Daily Tearsheet: Genesis and BlockFi on crypto lending, big banks’ Q2 results, and reviewing the embedded industry and supplier landscape
- Genesis and BlockFi are two of the biggest centralized lending platforms out there, so tune in to find out how the crypto lending market is evolving.
- Also on Tearsheet today, more big banks are reporting their quarterly earnings in this new rising interest rate environment.
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Where Credit's Due Ep. 5: Crypto lending with Genesis and BlockFi
In the fifth episode of Where Credit’s Due – Tearsheet’s lending podcast host Iulia Ciutina speaks with Matt Ballensweig, managing director and co-head of trading and lending at Genesis, and Shannon Allmon, General Manager of Retail at BlockFi.
Genesis and BlockFi are both some of the biggest centralized lending platforms out there, so tune in to find out how the crypto market evolved into offering retail and institutional investors the possibility to lend with crypto assets as collateral, how they’re able to give out high yields on deposit accounts and what needs to happen regulatory-wise to gain more trust with the wider finance community.
Lending Briefing: Big banks' Q2 results and rising commercial loan volumes
It’s the second quarter earnings season, and the numbers are in at most of the top banks in the US. While most banks missed consensus estimates as they grappled with a challenging macro environment, their bottom line was rescued by a boost in net interest income.
While rising interest rates are a challenge for most financial market participants, banks benefit from this as lenders, allowing for a wider spread between the rate they pay for deposits and the rate they charge for their loans.
However, higher interest rates don’t automatically translate into more revenues for banks. As borrowing becomes more expensive, banks lose on origination fees as lending volumes shrink. This is particularly relevant in the mortgage divisions for example, as well as investment banking.
We take a look at the NII growth reported by the banks with the largest wealth management businesses in the US – Bank of America, Wells Fargo, and Morgan Stanley.
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The latest briefing
Embedded Briefing: Reviewing the embedded industry and supplier landscape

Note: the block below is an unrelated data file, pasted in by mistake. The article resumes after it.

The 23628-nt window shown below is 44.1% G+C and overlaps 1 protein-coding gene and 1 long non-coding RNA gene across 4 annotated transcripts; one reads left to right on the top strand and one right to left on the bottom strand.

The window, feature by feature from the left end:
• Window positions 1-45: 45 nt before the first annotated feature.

How many embedded suppliers are too many? Is there still room for more to enter the space? How far are we from the opportunity drying up? These are some of the questions we have when we read the news of some new embedded supplier launching.
Tearsheet's reporter Subboh Jaffery sat down with some industry experts to assess the situation, and see where they understand the embedded supplier landscape currently stands, what’s fueling its growth, and where it is headed.
He spoke with Yaron Oren, the chief revenue officer of the embedded finance platform MeasureOne, Sal Rehmetullah, president and co-founder of payment processor Stax, and Ralph Dangelmaier, CEO of payment orchestration platform BlueSnap -- and for a broader perspective, he sat down with Ruby Walia, a senior advisor for digital banking at Mobiquity, a digital consultancy.
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Just look at the charts
1. The evolution of embedded finance through the years
2. Innovation approaches in the FinServ sector
Mahalo Banking raises $20 million in funding
Mahalo Banking, a CUSO that provides online and mobile banking solutions for credit unions, completed a $20 million funding round this month that was led by Ohio-based Superior Credit Union, Ky.-based Park Community Credit Union, and Del.-based Dover Federal Credit Union (Finextra)
Fintech experts fret over CFPB's conviction in 'safe harbors'
The Consumer Financial Protection Bureau’s decision to end temporary “safe harbors” for two financial technology companies is raising eyebrows in the community, with some wondering if the agency is committed to promoting financial innovation (Roll Call)
Not every company is struggling in the fintech downturn
Despite a cooling market, corporate spend management startup Ramp reports that it has more than doubled its revenue run rate since the start of the year. Ramp confirmed in March that it had secured $550 million in debt and $200 million in equity in new financing that doubled its valuation to $8.1 billion (TechCrunch)
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